We departed from our hotel in Kuching at around 8.15am and traveled  on a car as there were only 3 of us (including the guide) for about 20km (about 30 mins) through the town traffic to our first stop, Semenggoh Wildlife Centre, to catch a glimpse of the orang utan in the forest reserve.


Semenggoh Wildlife Centre established near to 40 years again as a rehabilitation centre that cares for wild animals that are injured or orphaned. This centre has now reached its capacity and the rehabilitation has been transferred to Matang Wildlife Centre where you can see orang utans in cages, different from this centre where orang utans live in the wild forest.

For more information of this centre, click here.


At the Semenggoh Wildlife Centre, we were warned that we may not be able to see any orang utan because it was the fruiting season (although towards the end).

Visiting hours (feeding time) :
Morning 8.00-11.00am (9.00am)
Afternoon 2.00-4.00pm (3.00pm)

Ticket price :
Local – Adult RM5, Disabled RM3, and children age 6-18 RM2
Foreigner – Adult RM10, Disabled and children age 6-18 RM5


At 9.00am, one of the ranger provided a short briefing before we can proceed, advised us on the importance of safety. We then proceed to the viewing platform.


The initial viewing platform where we patiently waited for about 15 minutes did not attract any orang utan, until we were told by another ranger to head to another location 300m away where orang utan was spotted. Everyone was so excited but we had to be careful walking through the forest walkway which can be narrow, stony and rooty.


Everyone got alerted to stay at a certain distance when we see the orang utan. They can be aggressive and dangerous. It was a close view, especially for me to sneak through to the front. I was very happy but became scared when the orang utan started to move closer to us. The rangers asked us to move back to keep a safe distance.

We were satisfied to be so close to an orang utan. We then leave to make space for other visitors and continue our long journey ahead. We were told that we were very lucky as the last time an orang utan was spotted was 1 week before. Ah~~ Very grateful, Thank you!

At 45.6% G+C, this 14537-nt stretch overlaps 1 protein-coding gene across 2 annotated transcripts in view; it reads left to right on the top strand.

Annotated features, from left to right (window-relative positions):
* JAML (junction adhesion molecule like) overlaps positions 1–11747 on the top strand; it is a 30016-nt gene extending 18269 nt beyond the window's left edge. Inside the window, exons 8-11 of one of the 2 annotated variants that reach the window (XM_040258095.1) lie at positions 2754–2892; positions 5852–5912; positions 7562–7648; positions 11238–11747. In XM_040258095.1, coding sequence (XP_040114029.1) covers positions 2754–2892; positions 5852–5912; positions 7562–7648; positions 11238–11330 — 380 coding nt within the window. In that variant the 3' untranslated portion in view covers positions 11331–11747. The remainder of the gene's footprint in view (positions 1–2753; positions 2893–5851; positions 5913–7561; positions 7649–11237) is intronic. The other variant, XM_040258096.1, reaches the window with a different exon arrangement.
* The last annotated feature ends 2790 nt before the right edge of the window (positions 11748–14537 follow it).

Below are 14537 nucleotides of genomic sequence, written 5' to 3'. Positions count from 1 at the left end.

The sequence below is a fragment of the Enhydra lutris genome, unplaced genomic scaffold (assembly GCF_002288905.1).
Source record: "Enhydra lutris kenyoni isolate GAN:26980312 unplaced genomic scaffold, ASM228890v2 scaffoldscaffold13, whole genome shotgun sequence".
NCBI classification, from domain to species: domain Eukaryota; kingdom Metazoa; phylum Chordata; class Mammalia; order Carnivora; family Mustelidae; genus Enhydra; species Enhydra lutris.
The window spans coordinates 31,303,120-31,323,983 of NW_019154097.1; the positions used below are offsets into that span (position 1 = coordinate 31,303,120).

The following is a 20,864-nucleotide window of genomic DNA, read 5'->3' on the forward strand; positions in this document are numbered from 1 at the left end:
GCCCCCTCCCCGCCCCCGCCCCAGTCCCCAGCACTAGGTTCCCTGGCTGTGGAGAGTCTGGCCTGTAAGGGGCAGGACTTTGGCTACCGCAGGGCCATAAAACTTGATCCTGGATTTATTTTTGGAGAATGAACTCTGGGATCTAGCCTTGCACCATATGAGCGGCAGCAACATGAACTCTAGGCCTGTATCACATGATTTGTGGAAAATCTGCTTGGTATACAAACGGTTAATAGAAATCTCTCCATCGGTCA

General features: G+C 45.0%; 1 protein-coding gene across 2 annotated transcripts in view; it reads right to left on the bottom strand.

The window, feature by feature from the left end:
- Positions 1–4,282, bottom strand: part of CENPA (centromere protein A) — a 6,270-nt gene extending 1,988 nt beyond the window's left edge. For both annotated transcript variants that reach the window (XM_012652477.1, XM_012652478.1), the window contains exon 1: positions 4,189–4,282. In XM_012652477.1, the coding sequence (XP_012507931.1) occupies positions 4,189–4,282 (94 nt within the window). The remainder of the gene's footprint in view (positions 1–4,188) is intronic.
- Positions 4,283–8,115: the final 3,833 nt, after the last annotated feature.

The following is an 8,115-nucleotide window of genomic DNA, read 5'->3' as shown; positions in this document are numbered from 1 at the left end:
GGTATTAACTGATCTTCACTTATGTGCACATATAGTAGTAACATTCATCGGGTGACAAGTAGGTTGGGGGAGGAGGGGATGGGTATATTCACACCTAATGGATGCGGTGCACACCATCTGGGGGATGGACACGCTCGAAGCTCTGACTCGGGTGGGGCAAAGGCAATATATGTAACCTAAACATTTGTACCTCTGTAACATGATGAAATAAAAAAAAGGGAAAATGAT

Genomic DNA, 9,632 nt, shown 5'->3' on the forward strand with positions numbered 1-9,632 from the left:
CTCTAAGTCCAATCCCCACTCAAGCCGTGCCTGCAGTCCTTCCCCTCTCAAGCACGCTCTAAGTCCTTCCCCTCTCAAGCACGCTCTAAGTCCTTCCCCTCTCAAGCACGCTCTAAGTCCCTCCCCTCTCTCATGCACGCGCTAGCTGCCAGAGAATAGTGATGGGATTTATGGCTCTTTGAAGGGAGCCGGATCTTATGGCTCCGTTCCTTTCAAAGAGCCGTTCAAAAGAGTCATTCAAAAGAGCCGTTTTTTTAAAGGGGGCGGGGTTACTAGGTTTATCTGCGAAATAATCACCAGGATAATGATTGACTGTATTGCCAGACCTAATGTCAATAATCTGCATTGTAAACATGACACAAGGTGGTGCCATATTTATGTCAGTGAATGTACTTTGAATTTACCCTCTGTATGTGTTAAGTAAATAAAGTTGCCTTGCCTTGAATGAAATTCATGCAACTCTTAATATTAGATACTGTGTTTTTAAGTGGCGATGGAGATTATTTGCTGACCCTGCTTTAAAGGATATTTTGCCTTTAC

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The journey continued to Serian, a small town about 42km (about 45 minutes) from Semenggoh Widlife Centre. Serian is predominantly a Dayak trading town with a higher population of Bidayuh ethnics and many of the Chinese in this area speaks Hakka dialect. In the centre of the town, you can see a rather big hawker centre and market. There are fresh and cooked food being sold and some I’ve not seen before. This town is famous for durian but I guess it wasn’t the season as we didn’t see any durians sold at the market. There are also some stalls or restaurants outside the hawker centre to get some snacks or food but we did not stop for long as the guide was here to get some ingredients and for us to stretch our legs. We will only have our lunch at the next stop.


We then took another 82km (about 1.25 hour ) to Lachau, a small town where most of the people will stop by before heading to the longhouse. We had our lunch ordered by our guide at a Chinese restaurant, slightly away from the old town. A lunch of fried rice, fried chicken with tomato sauce, stir-fry cabbage, and green vegetables. It’s simple but good enough for our hungry tummies.